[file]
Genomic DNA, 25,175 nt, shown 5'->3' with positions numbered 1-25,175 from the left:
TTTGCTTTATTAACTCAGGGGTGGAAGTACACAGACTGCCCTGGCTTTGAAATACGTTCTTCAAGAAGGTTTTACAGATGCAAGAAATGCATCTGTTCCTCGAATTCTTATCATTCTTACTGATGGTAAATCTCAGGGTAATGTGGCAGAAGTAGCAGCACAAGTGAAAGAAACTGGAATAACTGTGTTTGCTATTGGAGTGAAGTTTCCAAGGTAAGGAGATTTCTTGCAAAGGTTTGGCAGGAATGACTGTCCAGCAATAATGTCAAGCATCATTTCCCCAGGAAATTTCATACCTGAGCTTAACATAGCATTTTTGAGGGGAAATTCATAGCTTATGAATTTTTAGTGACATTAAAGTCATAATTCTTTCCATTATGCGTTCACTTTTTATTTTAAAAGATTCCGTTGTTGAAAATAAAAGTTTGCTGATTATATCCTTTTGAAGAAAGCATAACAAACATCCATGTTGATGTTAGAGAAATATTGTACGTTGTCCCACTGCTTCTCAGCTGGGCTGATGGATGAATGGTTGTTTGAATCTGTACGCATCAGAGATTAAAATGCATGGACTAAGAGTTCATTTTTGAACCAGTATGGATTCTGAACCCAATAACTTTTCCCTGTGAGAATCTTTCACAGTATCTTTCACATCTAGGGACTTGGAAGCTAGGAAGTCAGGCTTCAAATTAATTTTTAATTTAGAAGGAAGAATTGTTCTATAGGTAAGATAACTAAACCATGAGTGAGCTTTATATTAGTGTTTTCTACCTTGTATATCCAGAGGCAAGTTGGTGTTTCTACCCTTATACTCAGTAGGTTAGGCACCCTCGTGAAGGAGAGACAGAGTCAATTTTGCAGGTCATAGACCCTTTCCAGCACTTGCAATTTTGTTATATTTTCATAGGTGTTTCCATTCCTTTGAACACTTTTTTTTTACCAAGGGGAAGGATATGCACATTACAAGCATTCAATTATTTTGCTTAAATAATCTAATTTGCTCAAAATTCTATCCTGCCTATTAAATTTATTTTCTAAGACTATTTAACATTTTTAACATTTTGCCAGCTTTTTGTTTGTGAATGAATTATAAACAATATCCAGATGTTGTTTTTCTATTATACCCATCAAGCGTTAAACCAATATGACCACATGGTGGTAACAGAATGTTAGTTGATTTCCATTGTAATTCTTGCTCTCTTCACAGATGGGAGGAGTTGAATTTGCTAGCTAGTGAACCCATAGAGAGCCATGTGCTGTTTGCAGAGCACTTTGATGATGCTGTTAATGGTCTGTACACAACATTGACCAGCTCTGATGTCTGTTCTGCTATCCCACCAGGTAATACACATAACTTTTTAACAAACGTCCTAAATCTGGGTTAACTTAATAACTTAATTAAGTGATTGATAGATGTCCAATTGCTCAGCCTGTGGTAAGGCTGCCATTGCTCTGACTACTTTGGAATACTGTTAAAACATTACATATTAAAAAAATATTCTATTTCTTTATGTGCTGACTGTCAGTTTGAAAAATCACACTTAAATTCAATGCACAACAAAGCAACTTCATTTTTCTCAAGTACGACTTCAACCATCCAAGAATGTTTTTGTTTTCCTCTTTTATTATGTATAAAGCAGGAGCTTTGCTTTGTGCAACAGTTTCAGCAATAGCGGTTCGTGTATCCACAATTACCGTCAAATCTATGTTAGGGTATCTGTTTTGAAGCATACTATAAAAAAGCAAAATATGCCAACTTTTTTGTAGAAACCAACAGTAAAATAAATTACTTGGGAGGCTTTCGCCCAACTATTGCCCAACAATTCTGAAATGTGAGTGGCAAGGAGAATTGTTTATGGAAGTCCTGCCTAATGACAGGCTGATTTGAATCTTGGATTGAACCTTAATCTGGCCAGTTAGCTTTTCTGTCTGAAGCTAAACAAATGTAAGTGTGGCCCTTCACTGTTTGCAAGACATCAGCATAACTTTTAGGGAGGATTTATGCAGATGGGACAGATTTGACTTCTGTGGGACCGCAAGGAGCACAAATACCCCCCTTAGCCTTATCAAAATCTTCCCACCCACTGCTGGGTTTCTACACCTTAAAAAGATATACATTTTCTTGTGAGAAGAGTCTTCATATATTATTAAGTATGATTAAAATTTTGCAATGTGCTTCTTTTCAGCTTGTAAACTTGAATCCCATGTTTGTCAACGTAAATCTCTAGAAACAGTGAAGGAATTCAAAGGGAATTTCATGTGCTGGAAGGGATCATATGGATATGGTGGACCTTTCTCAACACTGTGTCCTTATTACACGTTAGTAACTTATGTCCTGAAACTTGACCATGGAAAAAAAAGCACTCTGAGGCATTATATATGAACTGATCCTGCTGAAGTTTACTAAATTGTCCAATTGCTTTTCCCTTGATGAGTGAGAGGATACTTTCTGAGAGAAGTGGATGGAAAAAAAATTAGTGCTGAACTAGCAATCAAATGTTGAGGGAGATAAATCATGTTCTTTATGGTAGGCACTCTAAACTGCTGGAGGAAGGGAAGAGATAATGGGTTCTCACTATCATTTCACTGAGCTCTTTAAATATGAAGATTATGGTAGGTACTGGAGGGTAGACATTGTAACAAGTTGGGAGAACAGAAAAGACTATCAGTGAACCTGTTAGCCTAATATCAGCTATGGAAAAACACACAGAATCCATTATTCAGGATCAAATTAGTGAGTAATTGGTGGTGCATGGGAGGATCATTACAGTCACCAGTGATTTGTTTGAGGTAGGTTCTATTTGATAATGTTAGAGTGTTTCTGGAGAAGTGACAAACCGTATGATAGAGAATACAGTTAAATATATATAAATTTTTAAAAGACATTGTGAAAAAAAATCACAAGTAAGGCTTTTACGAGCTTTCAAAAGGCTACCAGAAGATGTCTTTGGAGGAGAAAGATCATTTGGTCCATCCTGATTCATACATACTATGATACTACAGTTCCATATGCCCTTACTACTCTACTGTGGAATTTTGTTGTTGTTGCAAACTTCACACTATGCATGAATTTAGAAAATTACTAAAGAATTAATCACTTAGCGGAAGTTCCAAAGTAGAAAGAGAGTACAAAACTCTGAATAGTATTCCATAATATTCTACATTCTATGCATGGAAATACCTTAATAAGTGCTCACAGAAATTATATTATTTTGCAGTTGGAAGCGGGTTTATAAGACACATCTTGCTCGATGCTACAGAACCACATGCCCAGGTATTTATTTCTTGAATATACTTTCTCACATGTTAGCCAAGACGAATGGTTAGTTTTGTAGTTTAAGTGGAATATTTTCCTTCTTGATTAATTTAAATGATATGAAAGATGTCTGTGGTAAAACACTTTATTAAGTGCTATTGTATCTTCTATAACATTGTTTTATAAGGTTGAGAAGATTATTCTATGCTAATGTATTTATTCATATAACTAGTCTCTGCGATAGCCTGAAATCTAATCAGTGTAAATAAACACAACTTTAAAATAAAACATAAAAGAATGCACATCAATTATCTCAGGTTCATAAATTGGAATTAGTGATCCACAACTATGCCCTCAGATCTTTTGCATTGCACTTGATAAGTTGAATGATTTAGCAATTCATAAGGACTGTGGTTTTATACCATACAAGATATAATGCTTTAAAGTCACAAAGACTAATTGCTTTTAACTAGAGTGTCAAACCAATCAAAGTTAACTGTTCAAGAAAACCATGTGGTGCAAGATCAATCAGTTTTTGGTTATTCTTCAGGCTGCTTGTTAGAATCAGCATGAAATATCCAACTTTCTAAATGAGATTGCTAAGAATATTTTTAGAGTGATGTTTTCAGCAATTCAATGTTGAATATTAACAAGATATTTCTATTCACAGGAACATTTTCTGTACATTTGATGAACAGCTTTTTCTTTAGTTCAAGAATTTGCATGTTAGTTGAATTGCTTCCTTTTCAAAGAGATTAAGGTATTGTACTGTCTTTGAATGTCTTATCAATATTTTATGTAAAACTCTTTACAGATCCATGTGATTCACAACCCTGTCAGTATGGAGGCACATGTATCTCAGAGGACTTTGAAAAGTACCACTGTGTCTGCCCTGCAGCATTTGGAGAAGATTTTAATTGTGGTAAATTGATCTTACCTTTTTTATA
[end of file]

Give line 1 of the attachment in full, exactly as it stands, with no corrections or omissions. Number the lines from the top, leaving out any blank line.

Genomic DNA, 25,175 nt, shown 5'->3' with positions numbered 1-25,175 from the left: